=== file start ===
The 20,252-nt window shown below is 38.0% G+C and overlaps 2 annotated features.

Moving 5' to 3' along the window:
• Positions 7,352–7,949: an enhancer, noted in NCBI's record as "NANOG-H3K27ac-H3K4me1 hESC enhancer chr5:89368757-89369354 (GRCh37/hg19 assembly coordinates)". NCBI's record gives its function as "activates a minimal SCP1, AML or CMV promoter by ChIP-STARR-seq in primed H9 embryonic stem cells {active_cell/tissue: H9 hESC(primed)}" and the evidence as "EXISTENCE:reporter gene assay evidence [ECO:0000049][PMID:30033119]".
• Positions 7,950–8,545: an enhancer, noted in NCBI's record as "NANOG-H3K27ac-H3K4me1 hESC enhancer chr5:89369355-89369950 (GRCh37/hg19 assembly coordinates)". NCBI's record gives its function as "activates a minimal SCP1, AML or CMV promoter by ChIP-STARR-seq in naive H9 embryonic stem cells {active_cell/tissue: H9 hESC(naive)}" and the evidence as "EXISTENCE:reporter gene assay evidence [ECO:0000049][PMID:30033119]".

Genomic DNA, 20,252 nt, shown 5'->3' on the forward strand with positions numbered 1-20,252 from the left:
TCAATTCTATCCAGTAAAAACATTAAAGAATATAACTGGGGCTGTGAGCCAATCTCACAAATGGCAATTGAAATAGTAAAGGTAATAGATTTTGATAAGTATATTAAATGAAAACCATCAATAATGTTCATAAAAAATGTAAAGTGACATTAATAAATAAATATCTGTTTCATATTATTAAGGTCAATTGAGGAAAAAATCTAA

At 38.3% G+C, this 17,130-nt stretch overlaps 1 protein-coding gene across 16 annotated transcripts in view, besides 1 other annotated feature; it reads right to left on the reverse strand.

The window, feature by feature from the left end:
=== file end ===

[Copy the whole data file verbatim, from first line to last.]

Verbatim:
The 20,252-nt window shown below is 38.0% G+C and overlaps 2 annotated features.

Moving 5' to 3' along the window:
• Positions 7,352–7,949: an enhancer, noted in NCBI's record as "NANOG-H3K27ac-H3K4me1 hESC enhancer chr5:89368757-89369354 (GRCh37/hg19 assembly coordinates)". NCBI's record gives its function as "activates a minimal SCP1, AML or CMV promoter by ChIP-STARR-seq in primed H9 embryonic stem cells {active_cell/tissue: H9 hESC(primed)}" and the evidence as "EXISTENCE:reporter gene assay evidence [ECO:0000049][PMID:30033119]".
• Positions 7,950–8,545: an enhancer, noted in NCBI's record as "NANOG-H3K27ac-H3K4me1 hESC enhancer chr5:89369355-89369950 (GRCh37/hg19 assembly coordinates)". NCBI's record gives its function as "activates a minimal SCP1, AML or CMV promoter by ChIP-STARR-seq in naive H9 embryonic stem cells {active_cell/tissue: H9 hESC(naive)}" and the evidence as "EXISTENCE:reporter gene assay evidence [ECO:0000049][PMID:30033119]".

Genomic DNA, 20,252 nt, shown 5'->3' on the forward strand with positions numbered 1-20,252 from the left:
TCAATTCTATCCAGTAAAAACATTAAAGAATATAACTGGGGCTGTGAGCCAATCTCACAAATGGCAATTGAAATAGTAAAGGTAATAGATTTTGATAAGTATATTAAATGAAAACCATCAATAATGTTCATAAAAAATGTAAAGTGACATTAATAAATAAATATCTGTTTCATATTATTAAGGTCAATTGAGGAAAAAATCTAA

At 38.3% G+C, this 17,130-nt stretch overlaps 1 protein-coding gene across 16 annotated transcripts in view, besides 1 other annotated feature; it reads right to left on the reverse strand.

The window, feature by feature from the left end: